In addition to reviewing existing programs for possible updates or enhancements, the Task Force reviewed University policies and practices that had an impact on student behavior outside of class, such as academic scheduling, attendance policies, and regulations governing campus and Greek housing. The Task Force also considered the broader context of external forces that influence student behavior, such as habits developed pre-college, social norms, the surrounding environs and national trends in substance abuse.
Previously Existing Programs
A range of related programs were in place before the implementation of the Task Force recommendations. As outlined below, SMU offers extensive programs and resources offered to new and continuing students. These include discussions, films, online resources, required wellness courses, counseling, assessments, peer intervention and special training for leaders in residence halls and Greek houses, as well as faculty and staff. In addition, SMU enforces its Student Code of Conduct and residence hall guidelines through its judicial system, and those with drug policy violations are subject to drug testing. The SMU Police Department enforces the laws regarding alcohol and drug use, as do police departments in nearby University Park, Highland Park and the city of Dallas if violations occur in those jurisdictions.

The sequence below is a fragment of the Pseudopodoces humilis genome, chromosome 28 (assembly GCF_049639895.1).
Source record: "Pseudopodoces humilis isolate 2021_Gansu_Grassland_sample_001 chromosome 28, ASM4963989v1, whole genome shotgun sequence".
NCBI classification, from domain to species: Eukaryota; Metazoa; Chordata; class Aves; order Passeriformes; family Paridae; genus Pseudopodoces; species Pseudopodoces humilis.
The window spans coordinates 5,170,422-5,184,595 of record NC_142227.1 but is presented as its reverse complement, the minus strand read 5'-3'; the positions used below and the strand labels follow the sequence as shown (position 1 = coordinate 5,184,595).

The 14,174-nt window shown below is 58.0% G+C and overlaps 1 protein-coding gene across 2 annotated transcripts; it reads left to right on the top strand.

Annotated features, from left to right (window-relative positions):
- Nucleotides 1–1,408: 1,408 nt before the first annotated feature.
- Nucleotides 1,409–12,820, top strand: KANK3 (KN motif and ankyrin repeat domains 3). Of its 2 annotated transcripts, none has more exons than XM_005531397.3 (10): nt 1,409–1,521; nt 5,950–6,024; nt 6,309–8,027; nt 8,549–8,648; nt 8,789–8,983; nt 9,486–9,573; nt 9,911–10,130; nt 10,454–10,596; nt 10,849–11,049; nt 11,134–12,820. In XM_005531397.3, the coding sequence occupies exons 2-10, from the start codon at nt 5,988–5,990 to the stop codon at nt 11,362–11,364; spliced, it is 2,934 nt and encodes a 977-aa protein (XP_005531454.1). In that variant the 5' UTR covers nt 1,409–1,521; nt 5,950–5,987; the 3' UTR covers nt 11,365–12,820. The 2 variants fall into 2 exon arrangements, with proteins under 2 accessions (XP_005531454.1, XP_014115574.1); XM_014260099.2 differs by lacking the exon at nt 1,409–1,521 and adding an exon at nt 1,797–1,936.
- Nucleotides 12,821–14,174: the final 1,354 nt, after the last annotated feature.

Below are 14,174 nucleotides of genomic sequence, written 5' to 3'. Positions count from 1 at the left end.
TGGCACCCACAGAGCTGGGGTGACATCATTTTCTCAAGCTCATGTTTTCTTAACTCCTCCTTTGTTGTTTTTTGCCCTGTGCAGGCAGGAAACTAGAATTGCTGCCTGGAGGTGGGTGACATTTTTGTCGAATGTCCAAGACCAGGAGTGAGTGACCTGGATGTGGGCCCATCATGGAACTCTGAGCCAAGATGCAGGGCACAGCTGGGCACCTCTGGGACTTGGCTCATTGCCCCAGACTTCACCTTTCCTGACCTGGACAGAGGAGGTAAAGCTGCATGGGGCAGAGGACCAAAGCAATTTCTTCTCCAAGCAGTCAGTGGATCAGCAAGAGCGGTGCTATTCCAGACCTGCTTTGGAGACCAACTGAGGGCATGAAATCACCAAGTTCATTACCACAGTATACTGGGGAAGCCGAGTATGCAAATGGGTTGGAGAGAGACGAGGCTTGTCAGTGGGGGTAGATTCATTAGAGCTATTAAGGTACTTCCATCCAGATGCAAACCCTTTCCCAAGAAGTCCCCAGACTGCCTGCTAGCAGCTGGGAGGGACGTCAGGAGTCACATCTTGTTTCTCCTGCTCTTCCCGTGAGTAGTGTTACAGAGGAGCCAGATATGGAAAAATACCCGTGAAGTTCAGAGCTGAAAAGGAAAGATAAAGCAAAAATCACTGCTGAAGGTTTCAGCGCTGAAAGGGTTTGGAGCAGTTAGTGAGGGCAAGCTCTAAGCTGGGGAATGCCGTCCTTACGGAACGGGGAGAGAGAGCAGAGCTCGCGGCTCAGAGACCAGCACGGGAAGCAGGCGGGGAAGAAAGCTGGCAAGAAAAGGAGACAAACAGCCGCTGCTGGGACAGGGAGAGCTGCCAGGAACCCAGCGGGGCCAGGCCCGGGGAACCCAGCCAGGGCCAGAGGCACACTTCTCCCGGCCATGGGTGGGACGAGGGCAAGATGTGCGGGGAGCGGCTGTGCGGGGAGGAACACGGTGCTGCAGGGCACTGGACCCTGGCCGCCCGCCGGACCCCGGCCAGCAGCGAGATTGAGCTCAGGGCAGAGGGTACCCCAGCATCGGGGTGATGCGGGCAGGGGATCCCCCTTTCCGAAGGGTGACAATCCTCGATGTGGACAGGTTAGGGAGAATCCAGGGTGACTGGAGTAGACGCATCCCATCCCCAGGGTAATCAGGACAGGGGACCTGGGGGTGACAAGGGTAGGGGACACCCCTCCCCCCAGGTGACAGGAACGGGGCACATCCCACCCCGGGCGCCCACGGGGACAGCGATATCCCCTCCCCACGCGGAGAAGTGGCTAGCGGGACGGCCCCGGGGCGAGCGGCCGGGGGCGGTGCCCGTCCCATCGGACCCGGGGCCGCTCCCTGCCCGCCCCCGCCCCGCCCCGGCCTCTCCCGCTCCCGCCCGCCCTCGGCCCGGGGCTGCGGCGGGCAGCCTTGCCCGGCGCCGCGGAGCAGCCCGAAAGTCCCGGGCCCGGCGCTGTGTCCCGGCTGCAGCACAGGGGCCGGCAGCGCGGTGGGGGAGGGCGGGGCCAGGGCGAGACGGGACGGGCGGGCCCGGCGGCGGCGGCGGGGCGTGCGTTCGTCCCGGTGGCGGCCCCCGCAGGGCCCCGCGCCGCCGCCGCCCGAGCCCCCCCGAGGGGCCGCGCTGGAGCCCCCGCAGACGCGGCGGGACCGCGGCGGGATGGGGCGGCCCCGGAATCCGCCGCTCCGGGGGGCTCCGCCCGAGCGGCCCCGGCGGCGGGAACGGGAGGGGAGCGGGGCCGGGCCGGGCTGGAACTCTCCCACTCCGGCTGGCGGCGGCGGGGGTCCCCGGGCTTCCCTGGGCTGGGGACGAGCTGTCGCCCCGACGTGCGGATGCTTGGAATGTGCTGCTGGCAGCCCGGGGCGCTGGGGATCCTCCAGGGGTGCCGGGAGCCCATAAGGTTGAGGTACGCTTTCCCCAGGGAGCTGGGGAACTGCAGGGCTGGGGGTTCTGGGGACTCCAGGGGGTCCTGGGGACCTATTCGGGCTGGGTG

SMU Center for Alcohol and Drug Abuse Prevention – The SMU Center for Alcohol and Drug Abuse Prevention provides awareness and training programs, assessments, counseling, interventions and referrals. Its mission includes promoting activities and programs with student support to focus campus attention on alcohol and drug abuse. The Center has hired a full-time health educator, who joins two full-time licensed counselors on staff. Following are programs and resources offered by the Center:
Education and Campus Awareness – The Center offers education about alcohol and other drugs, chemical dependency and substance abuse, including orientation programs to incoming students and their parents during July and August. The programs include:
Training and Peer Educators – The Center trains students, residential assistants, faculty and staff to help others who may have a substance abuse or dependency problem. Residential Assistant training hours on the topic of drug and alcohol education more than doubled for the 2007-2008 academic year. The programs include:
Assessment and Intervention – By working with friends, family, faculty and staff, the Center assesses student problems with alcohol and other drugs and provides access to appropriate help, including online screening programs such as E-Chug and E-Toke and on-campus substance abuse prevention classes.
Counseling, Referrals and Support – The Center provides short-term counseling to students on substance-abuse issues and offers referrals for outside support and treatment when necessary. It supports self-help groups on campus and in the community, including Alcoholics Anonymous and other 12-step groups, and works with recovering students on relapse prevention and on re-entry to college after treatment.
The SMU Center was one of eight nationally to be recognized for excellence in alcohol education programming from Outside the Classroom, the developer of an online prevention program used on more than 450 college campuses around the country.